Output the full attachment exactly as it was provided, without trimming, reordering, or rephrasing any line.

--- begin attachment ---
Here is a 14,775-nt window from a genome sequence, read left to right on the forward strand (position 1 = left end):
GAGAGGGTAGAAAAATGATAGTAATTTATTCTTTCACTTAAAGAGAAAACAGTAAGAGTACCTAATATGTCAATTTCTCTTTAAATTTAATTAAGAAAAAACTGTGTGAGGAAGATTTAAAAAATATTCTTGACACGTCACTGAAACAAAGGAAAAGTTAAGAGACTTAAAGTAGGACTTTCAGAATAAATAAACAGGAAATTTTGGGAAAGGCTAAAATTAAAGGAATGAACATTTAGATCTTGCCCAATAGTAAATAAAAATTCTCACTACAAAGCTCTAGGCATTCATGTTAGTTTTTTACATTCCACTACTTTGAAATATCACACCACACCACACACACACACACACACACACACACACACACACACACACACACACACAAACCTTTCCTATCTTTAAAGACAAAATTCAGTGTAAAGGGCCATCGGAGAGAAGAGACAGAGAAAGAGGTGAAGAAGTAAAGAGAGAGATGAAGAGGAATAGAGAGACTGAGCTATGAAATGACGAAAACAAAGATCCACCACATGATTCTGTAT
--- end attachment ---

Here is a 14,775-nt window from a genome sequence, read left to right on the forward strand (position 1 = left end):
GAGAGGGTAGAAAAATGATAGTAATTTATTCTTTCACTTAAAGAGAAAACAGTAAGAGTACCTAATATGTCAATTTCTCTTTAAATTTAATTAAGAAAAAACTGTGTGAGGAAGATTTAAAAAATATTCTTGACACGTCACTGAAACAAAGGAAAAGTTAAGAGACTTAAAGTAGGACTTTCAGAATAAATAAACAGGAAATTTTGGGAAAGGCTAAAATTAAAGGAATGAACATTTAGATCTTGCCCAATAGTAAATAAAAATTCTCACTACAAAGCTCTAGGCATTCATGTTAGTTTTTTACATTCCACTACTTTGAAATATCACACCACACCACACACACACACACACACACACACACACACACACACACACACACACACAAACCTTTCCTATCTTTAAAGACAAAATTCAGTGTAAAGGGCCATCGGAGAGAAGAGACAGAGAAAGAGGTGAAGAAGTAAAGAGAGAGATGAAGAGGAATAGAGAGACTGAGCTATGAAATGACGAAAACAAAGATCCACCACATGATTCTGTAT